>
                  >
                  > Chris,
                  >
                  > you know, when I first started using the ACCS and reading som of the
                  > Fathers, I thought they were all weird and strange. What they wrote often
                  > seemed off the wall--and sometimes didn't even make sense! Now they are not
                  > so strange. I suppose it shows how much we have changed!
                  >
                  >
                  >


                  [Non-text portions of this message have been removed]
                • randall hay
                  That seems to be a never-ending process...beginning to put on the mind of Christ, as St Paul says. I think the same thing is true in the written prayers and
                  Message 8 of 15 , Oct 16, 2009
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                    That seems to be a never-ending process...beginning to put on the "mind of Christ," as St Paul says.

                    I think the same thing is true in the written prayers and public services...no matter how many times a prayer is repeated, it can always strike the soul more deeply. (One of our priests always said "We don't need to change the words, we need to change our hearts.)

                    R.






                    ________________________________
                    From: Richard <PastorFutrell@...>
                    To: LutheransLookingEast@yahoogroups.com
                    Sent: Friday, October 16, 2009 9:15:57 AM
                    Subject: [LutheransLookingEast] Re: Best Books to read for a Lutheran pastor to understand Eastern Orthodoxy


                    Chris,

                    you know, when I first started using the ACCS and reading som of the Fathers, I thought they were all weird and strange. What they wrote often seemed off the wall--and sometimes didn't even make sense! Now they are not so strange. I suppose it shows how much we have changed!




                    [Non-text portions of this message have been removed]
                  • Oruaseht
                    Greetings dear Brother - as a Lutheran Pastor in your similar position of investigating the Orthodox Church, here is a list of what I have read & am reading:
                    Message 9 of 15 , Oct 19, 2009
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                      Greetings dear Brother - as a Lutheran Pastor in your similar position of investigating the Orthodox Church, here is a list of what I have read & am reading:

                      Vladimir Lossky http://www.amazon.com/Mystical-Theology-Eastern-Church/dp/0913836311/ref=sr_1_1?ie=UTF8&s=books&qid=1255964637&sr=8-1

                      Alexander Schmemann http://www.amazon.com/Life-World-Sacraments-Orthodoxy/dp/0913836087/ref=sr_1_1?ie=UTF8&s=books&qid=1255964662&sr=1-1

                      http://www.amazon.com/Eucharist-Sacrament-Kingdom/dp/0881410187/ref=sr_1_3?ie=UTF8&s=books&qid=1255964662&sr=1-3

                      http://www.amazon.com/Water-Spirit-Liturgical-Study-Baptism/dp/0913836109/ref=sr_1_4?ie=UTF8&s=books&qid=1255964662&sr=1-4

                      http://www.amazon.com/Great-Lent-Journey-Alexander-Schmemann/dp/0913836044/ref=sr_1_8?ie=UTF8&s=books&qid=1255964662&sr=1-8

                      Lawrence Farley http://www.amazon.com/s/ref=nb_ss_1_10?url=search-alias%3Dstripbooks&field-keywords=let+us+attend+a+journey+through+the+orthodox+divine+liturgy&x=0&y=0&sprefix=Let+us+att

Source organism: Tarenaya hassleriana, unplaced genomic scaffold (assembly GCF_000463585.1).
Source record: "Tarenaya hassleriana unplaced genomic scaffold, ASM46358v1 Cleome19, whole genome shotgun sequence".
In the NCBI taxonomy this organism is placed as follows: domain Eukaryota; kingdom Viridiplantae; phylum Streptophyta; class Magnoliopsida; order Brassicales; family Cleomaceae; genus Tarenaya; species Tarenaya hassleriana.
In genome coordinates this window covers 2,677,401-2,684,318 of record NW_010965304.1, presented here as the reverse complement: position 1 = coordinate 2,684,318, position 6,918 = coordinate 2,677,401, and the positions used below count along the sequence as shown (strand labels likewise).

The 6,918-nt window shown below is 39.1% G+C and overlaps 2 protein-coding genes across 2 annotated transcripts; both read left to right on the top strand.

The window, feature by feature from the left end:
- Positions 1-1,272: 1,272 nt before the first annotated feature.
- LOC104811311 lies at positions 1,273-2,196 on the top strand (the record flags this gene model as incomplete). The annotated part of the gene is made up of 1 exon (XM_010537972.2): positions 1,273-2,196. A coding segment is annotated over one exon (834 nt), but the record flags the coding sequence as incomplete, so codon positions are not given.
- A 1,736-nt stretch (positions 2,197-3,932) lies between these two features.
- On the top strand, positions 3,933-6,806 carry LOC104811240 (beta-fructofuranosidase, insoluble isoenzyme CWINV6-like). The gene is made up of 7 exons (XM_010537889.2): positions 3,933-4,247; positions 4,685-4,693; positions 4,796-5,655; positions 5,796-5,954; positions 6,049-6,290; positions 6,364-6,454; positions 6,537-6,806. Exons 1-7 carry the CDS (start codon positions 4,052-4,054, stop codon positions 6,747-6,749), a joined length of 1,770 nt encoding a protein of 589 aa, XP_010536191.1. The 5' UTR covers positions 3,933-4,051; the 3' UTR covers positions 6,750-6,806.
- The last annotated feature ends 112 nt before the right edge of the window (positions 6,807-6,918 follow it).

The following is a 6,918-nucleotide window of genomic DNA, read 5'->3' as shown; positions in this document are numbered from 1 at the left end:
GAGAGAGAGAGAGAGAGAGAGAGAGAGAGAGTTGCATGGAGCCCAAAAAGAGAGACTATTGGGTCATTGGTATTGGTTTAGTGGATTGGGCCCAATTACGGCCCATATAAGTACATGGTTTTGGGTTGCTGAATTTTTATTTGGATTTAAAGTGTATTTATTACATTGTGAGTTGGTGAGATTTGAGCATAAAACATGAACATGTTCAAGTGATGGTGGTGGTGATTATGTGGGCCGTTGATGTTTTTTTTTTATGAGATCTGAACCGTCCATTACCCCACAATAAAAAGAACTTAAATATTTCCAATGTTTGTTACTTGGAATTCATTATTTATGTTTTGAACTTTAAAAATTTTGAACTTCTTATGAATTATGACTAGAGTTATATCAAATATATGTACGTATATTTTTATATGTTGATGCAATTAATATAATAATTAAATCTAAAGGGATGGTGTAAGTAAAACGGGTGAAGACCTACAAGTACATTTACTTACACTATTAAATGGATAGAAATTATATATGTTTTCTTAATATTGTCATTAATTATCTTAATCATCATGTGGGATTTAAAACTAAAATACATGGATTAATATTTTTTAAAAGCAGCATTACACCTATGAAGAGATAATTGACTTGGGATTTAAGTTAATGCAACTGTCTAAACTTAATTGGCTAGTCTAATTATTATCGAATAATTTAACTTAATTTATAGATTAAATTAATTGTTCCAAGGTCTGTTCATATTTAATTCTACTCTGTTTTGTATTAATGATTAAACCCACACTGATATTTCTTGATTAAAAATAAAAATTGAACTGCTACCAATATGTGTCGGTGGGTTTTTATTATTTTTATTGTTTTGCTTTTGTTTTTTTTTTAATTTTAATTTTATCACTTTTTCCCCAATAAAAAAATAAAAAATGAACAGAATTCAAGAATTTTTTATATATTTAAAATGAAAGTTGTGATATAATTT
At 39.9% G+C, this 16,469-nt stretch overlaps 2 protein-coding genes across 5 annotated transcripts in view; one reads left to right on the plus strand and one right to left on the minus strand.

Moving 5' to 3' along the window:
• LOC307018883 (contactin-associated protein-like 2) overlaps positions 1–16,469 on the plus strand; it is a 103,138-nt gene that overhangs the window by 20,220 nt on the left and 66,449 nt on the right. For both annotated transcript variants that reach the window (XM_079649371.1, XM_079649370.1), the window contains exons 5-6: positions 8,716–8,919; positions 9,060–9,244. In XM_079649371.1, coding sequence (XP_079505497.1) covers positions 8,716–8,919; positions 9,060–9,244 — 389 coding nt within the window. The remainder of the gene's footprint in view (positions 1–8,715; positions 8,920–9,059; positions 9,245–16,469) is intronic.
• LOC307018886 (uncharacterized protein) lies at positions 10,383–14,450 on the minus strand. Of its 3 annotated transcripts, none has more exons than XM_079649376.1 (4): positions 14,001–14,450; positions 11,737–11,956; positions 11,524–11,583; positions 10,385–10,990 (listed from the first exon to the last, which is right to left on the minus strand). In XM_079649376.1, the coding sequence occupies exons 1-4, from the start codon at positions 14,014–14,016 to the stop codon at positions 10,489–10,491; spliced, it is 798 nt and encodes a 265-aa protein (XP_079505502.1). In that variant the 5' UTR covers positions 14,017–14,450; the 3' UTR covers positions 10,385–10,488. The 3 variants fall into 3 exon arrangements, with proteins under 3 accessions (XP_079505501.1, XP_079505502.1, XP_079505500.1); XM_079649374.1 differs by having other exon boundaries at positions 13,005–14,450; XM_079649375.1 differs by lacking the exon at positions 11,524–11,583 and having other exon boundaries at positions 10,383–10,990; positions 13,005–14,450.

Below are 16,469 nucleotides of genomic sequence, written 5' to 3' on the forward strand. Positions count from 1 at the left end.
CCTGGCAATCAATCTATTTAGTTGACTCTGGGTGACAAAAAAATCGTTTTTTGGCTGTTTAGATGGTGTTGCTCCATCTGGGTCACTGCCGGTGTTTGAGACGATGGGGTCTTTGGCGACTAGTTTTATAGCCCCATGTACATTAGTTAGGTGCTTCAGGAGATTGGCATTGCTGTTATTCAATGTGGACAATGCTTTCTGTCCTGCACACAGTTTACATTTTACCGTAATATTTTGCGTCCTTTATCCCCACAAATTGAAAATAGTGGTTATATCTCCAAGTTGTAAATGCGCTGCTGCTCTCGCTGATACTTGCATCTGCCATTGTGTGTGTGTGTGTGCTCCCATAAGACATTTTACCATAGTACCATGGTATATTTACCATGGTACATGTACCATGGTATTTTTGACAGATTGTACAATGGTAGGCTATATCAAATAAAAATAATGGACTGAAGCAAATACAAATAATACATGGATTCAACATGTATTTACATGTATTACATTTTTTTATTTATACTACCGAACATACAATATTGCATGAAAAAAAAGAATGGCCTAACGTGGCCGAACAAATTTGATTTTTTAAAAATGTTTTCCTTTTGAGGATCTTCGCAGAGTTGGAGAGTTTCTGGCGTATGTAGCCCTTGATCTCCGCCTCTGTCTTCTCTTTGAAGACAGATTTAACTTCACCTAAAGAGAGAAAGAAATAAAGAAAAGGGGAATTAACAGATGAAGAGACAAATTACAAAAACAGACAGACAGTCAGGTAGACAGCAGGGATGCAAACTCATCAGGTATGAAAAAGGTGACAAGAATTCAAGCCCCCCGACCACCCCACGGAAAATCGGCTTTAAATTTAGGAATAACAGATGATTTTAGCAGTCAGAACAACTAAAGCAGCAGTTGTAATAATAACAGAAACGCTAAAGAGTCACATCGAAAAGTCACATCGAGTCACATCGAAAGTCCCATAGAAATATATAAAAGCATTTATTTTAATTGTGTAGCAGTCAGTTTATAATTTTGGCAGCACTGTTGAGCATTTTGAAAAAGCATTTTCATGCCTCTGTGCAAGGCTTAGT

And, if you would like an intriguing look at Western Theology up to the middle ages regarding Infant Baptism & Confirmation & First Communion as one integrated Rite - as it still is in the East (and WAS in the West), check out Fisher's Book: http://www.amazon.ca/Baptism-Medieval-West-Disintegration-Initiation/dp/1595250018/ref=sr_1_2?ie=UTF8&qid=1255964871&sr=8-2-fkmr0

                      I can't recommend Schmemann enough. After Lossky, I read him and have been hooked on Orthodoxy ever since as the fullness of the Christian faith.

                      Feel free to email me if you would like to dialogue further about Lutheranism (the confessional kind) and Orthodoxy.


                      --- In LutheransLookingEast@yahoogroups.com, "Richard" <PastorFutrell@...> wrote:
                      >
                      > Greetings:
                      >
                      > I'd like to ask you all a favor. Being former Lutherans, can you provide a list of books I can read to help me understand Eastern Orthodoxy, including the biblical approach, language usage, theological emphases, etc?
                      >
                      > I know you all will say the best way is to "come and see." But please help one, like you all previously were, steeped in western theological thinking and speaking to apprehend things Eastern.
                      >
                      > From all your suggestions I'll put together a list by consensus. Who knows? It may even turn out to be a permanent list on this Yahoo site for others.
                      >
                      > Note Bene: I've met and visited Fr Andy Moore, a convert from Lutheranism as an LC-MS pastor, and find his discussion of things to be robustly Lutheran in many ways (according to the Confessions, not Lutheranism as it exists today in North America). In some ways, what he says put flesh and bones on what the Lutheran Confessions mention in passing or assume to be the Christian worldview. But I haven't asked him this question that I've put forward to you all.
                      >
                      > I've no intention to convert (unless I'm convinced EO has a better grasp on the Truth), but I want to truly understand Eastern Orthodoxy and get past the caricatures.
                      >
                      > Thanks. And awaiting you replies. :-)
                      >